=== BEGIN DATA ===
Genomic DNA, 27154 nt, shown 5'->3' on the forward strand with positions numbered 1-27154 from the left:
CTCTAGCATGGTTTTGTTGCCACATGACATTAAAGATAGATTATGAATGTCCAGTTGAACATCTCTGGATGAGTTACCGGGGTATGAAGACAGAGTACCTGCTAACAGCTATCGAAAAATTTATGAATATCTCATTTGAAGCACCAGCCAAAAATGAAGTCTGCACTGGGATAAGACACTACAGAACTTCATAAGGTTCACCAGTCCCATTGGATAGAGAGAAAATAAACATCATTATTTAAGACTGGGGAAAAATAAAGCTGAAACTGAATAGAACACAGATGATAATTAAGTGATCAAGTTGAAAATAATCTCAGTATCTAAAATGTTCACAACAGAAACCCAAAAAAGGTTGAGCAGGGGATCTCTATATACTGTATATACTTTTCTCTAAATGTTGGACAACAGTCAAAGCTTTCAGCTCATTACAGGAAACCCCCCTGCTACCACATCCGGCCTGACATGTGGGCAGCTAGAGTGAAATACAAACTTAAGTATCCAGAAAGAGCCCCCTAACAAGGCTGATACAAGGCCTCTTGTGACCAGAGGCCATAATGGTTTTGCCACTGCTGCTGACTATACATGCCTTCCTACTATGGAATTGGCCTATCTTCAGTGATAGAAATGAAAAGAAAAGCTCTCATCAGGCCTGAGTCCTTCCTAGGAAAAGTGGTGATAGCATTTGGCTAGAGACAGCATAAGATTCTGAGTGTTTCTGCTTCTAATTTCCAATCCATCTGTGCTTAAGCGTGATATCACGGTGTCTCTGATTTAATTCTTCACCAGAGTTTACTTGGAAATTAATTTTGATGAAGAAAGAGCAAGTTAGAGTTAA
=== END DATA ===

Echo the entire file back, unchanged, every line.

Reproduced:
Genomic DNA, 27154 nt, shown 5'->3' on the forward strand with positions numbered 1-27154 from the left:
CTCTAGCATGGTTTTGTTGCCACATGACATTAAAGATAGATTATGAATGTCCAGTTGAACATCTCTGGATGAGTTACCGGGGTATGAAGACAGAGTACCTGCTAACAGCTATCGAAAAATTTATGAATATCTCATTTGAAGCACCAGCCAAAAATGAAGTCTGCACTGGGATAAGACACTACAGAACTTCATAAGGTTCACCAGTCCCATTGGATAGAGAGAAAATAAACATCATTATTTAAGACTGGGGAAAAATAAAGCTGAAACTGAATAGAACACAGATGATAATTAAGTGATCAAGTTGAAAATAATCTCAGTATCTAAAATGTTCACAACAGAAACCCAAAAAAGGTTGAGCAGGGGATCTCTATATACTGTATATACTTTTCTCTAAATGTTGGACAACAGTCAAAGCTTTCAGCTCATTACAGGAAACCCCCCTGCTACCACATCCGGCCTGACATGTGGGCAGCTAGAGTGAAATACAAACTTAAGTATCCAGAAAGAGCCCCCTAACAAGGCTGATACAAGGCCTCTTGTGACCAGAGGCCATAATGGTTTTGCCACTGCTGCTGACTATACATGCCTTCCTACTATGGAATTGGCCTATCTTCAGTGATAGAAATGAAAAGAAAAGCTCTCATCAGGCCTGAGTCCTTCCTAGGAAAAGTGGTGATAGCATTTGGCTAGAGACAGCATAAGATTCTGAGTGTTTCTGCTTCTAATTTCCAATCCATCTGTGCTTAAGCGTGATATCACGGTGTCTCTGATTTAATTCTTCACCAGAGTTTACTTGGAAATTAATTTTGATGAAGAAAGAGCAAGTTAGAGTTAA